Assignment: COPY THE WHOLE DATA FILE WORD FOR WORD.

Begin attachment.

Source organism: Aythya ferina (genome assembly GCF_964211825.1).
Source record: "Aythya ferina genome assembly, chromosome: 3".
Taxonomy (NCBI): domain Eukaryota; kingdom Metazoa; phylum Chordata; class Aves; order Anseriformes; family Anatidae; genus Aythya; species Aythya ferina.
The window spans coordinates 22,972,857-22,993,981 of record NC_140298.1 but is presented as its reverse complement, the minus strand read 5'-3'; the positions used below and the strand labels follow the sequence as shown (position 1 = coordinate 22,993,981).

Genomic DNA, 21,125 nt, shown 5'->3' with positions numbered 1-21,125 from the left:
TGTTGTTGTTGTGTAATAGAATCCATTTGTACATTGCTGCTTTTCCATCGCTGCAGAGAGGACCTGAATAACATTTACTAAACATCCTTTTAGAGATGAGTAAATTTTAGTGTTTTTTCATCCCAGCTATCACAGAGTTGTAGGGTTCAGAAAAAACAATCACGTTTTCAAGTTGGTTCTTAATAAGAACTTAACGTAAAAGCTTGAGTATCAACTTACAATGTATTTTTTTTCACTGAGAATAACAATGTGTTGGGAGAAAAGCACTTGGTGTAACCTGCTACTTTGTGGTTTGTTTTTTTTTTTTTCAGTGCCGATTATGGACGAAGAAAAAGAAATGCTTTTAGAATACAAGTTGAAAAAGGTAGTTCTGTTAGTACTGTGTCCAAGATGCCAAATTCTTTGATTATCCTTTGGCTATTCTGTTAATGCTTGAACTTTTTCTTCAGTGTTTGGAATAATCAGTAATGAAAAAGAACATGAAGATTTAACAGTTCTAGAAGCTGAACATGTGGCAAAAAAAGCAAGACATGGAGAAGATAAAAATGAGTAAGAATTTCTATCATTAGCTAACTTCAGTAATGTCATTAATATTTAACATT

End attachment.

Source organism: Aythya ferina (genome assembly GCF_964211825.1).
Source record: "Aythya ferina genome assembly, chromosome: 3".
Taxonomy (NCBI): domain Eukaryota; kingdom Metazoa; phylum Chordata; class Aves; order Anseriformes; family Anatidae; genus Aythya; species Aythya ferina.
The window spans coordinates 22,972,857-22,993,981 of record NC_140298.1 but is presented as its reverse complement, the minus strand read 5'-3'; the positions used below and the strand labels follow the sequence as shown (position 1 = coordinate 22,993,981).

Genomic DNA, 21,125 nt, shown 5'->3' with positions numbered 1-21,125 from the left:
TGTTGTTGTTGTGTAATAGAATCCATTTGTACATTGCTGCTTTTCCATCGCTGCAGAGAGGACCTGAATAACATTTACTAAACATCCTTTTAGAGATGAGTAAATTTTAGTGTTTTTTCATCCCAGCTATCACAGAGTTGTAGGGTTCAGAAAAAACAATCACGTTTTCAAGTTGGTTCTTAATAAGAACTTAACGTAAAAGCTTGAGTATCAACTTACAATGTATTTTTTTTCACTGAGAATAACAATGTGTTGGGAGAAAAGCACTTGGTGTAACCTGCTACTTTGTGGTTTGTTTTTTTTTTTTTCAGTGCCGATTATGGACGAAGAAAAAGAAATGCTTTTAGAATACAAGTTGAAAAAGGTAGTTCTGTTAGTACTGTGTCCAAGATGCCAAATTCTTTGATTATCCTTTGGCTATTCTGTTAATGCTTGAACTTTTTCTTCAGTGTTTGGAATAATCAGTAATGAAAAAGAACATGAAGATTTAACAGTTCTAGAAGCTGAACATGTGGCAAAAAAAGCAAGACATGGAGAAGATAAAAATGAGTAAGAATTTCTATCATTAGCTAACTTCAGTAATGTCATTAATATTTAACATT